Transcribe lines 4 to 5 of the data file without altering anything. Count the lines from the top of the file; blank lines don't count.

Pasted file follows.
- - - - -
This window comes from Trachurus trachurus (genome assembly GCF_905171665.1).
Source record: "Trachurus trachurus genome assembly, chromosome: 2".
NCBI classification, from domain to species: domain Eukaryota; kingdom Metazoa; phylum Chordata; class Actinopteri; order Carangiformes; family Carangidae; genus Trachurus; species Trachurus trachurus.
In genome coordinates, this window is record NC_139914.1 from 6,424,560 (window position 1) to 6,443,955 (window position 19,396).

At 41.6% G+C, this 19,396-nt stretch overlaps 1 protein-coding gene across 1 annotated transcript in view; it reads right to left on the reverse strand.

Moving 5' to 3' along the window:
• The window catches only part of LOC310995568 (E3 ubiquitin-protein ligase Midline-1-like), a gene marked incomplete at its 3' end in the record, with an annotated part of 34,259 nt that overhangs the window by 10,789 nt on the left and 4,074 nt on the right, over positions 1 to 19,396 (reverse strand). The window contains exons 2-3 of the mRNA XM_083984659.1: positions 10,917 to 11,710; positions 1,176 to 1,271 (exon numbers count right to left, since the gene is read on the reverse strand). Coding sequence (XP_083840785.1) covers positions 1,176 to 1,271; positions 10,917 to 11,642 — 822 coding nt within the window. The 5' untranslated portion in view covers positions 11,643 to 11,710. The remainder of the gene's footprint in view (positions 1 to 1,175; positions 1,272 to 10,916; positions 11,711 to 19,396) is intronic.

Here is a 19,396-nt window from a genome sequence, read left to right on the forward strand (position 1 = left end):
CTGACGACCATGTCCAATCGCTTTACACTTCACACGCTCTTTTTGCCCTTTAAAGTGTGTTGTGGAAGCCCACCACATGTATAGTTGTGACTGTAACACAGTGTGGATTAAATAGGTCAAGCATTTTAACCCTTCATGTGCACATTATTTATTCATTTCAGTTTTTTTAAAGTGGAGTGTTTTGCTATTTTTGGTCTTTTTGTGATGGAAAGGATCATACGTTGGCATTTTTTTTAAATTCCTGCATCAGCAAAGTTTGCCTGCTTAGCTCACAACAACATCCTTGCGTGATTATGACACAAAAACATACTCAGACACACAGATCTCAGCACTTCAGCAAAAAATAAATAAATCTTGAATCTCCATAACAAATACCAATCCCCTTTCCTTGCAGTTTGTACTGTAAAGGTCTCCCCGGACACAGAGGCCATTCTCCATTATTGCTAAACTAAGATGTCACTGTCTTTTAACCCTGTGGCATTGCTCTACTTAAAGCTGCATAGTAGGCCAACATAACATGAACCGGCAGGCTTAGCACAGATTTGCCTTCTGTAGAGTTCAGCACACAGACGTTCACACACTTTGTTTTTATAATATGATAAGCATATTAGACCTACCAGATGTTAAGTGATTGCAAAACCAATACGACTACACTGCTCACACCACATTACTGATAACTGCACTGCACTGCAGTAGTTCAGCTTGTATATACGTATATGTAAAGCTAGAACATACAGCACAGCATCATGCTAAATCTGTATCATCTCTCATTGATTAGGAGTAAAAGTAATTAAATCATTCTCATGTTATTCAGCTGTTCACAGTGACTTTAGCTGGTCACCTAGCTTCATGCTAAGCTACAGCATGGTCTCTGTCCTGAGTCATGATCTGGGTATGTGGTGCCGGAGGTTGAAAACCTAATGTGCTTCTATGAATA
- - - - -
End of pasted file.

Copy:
In genome coordinates, this window is record NC_139914.1 from 6,424,560 (window position 1) to 6,443,955 (window position 19,396).

At 41.6% G+C, this 19,396-nt stretch overlaps 1 protein-coding gene across 1 annotated transcript in view; it reads right to left on the reverse strand.